12.29.2014 1

Why growth matters to jobs and wages

By Robert Romano

Most rational observers should agree that in order to create jobs and boost wages, the economy must grow.

That is certainly true. However, because government spending is included as a part of the Gross Domestic Product (GDP) published by the Bureau of Economic Analysis, it is difficult to gauge how well the private sector is actually doing based on the reported headline number, because one cannot be certain how much government spending is biasing the GDP measure.

And for that matter, what impact the private sector has on job creation and income levels versus that of government spending.

With that in mind, Americans for Limited Government has separated the data compiled by the Bureau of Economic Analysis and compared its performance with the growth of jobs in the Bureau of Labor Statistics’ monthly household survey, and household median income measured by the U.S. Census Bureau.



What emerges is a very strong correlation between inflation-adjusted private sector GDP and the growth of jobs, and much less so for government spending at the federal state and local level.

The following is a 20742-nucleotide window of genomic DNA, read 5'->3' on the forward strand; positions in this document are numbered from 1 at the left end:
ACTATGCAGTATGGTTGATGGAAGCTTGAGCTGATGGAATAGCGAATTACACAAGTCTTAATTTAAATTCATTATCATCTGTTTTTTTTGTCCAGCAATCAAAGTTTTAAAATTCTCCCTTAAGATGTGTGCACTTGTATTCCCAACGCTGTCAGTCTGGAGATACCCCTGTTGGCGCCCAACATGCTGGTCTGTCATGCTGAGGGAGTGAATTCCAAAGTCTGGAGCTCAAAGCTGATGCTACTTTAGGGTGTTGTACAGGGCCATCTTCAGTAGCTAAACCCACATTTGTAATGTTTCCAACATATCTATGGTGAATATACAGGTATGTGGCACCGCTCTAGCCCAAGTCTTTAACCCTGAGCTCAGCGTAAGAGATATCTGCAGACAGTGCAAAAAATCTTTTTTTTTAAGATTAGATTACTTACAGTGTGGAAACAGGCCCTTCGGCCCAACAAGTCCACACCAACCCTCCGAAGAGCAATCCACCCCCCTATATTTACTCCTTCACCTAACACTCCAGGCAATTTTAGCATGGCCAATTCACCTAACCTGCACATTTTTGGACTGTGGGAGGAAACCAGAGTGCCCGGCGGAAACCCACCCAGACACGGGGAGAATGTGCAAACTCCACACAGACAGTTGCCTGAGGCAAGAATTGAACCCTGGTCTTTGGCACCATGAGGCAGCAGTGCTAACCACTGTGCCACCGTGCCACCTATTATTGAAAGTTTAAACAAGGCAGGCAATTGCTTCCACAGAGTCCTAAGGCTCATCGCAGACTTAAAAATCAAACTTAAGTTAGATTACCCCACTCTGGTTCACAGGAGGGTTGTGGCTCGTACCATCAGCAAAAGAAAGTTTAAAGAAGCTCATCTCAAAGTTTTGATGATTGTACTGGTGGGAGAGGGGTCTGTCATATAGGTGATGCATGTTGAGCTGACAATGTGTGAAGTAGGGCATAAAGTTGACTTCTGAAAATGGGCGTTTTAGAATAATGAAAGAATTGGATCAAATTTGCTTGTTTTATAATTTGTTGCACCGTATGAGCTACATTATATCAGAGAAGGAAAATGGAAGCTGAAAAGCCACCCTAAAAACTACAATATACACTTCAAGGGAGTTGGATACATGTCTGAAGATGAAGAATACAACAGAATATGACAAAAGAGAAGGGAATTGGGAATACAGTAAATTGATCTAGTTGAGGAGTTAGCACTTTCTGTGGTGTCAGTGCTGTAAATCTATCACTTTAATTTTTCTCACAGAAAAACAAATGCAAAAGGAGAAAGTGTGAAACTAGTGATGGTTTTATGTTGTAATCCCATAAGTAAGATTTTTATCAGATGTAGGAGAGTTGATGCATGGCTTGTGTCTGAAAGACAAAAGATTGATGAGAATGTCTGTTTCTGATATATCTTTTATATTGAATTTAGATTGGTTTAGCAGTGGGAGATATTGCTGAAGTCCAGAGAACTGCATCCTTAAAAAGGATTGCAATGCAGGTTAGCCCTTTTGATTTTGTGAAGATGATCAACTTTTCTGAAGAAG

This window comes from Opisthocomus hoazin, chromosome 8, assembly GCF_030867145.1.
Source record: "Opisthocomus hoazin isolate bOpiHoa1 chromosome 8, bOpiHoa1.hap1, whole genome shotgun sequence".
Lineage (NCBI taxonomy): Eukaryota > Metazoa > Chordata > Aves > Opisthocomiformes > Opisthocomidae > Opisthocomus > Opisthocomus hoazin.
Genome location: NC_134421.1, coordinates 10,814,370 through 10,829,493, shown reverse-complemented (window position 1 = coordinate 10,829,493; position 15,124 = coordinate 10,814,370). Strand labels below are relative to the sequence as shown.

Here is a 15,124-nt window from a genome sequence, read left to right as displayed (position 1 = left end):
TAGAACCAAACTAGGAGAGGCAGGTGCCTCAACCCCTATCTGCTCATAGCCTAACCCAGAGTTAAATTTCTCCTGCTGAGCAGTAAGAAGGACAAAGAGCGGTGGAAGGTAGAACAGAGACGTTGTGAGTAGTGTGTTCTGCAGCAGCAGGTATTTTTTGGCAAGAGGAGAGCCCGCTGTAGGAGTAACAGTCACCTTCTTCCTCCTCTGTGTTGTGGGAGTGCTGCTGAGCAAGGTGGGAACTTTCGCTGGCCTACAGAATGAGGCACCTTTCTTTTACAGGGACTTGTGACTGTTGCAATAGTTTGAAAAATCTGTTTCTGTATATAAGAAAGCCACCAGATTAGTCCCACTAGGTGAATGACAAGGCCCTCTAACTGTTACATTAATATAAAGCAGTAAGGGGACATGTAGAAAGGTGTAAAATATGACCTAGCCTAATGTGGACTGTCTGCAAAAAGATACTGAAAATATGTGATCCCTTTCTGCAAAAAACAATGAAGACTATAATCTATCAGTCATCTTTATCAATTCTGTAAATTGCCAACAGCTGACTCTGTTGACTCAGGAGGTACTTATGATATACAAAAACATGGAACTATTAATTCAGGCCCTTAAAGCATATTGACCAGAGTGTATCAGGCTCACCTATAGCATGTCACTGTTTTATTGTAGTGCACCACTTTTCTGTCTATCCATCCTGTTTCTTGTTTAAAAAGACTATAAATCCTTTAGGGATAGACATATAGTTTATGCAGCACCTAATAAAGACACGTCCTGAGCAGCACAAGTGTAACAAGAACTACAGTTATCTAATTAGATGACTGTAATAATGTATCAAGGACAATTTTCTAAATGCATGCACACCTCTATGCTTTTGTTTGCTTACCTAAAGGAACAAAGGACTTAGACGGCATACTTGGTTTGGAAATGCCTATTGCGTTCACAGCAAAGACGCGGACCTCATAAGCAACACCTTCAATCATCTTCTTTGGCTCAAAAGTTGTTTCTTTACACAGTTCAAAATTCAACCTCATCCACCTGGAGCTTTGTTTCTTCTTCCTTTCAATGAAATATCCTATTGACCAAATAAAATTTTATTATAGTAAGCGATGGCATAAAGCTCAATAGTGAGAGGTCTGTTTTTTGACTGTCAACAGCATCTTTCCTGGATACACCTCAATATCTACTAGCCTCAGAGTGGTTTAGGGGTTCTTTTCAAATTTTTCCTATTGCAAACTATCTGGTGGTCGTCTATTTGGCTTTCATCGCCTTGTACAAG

That is not to say government spending is wholly irrelevant to the jobs question, but since only 14.9 percent of those with jobs work for the government at all levels — or 21.9 million — it is easy to see why its impact might be limited.

Whereas, job creation as a whole is joined at the hip with economic growth. When the private sector expands, since over 85 percent of us work there, we all benefit and jobs are created.

When government grows, on the other hand, comparatively fewer people tend to benefit.

A similar story emerges on the question of income, where nominal private sector growth appears to show a direct causal link to higher incomes.


Whereas, government spending at the federal, state and local level does not appear to drive wages at all. If anything, it’s the other way around, with spending fluctuations lagging behind wage growth. Higher incomes, resulting in higher tax revenues, seem to have more of an impact on increasing government spending — particularly at the state and local level — than the inverse.


All of which means for those interested in creating jobs and growing wages in the New Year, and with the new Congress, should be primarily focused on the task of growing the private sector — not government.

Robert Romano is the senior editor of Americans for Limited Government.

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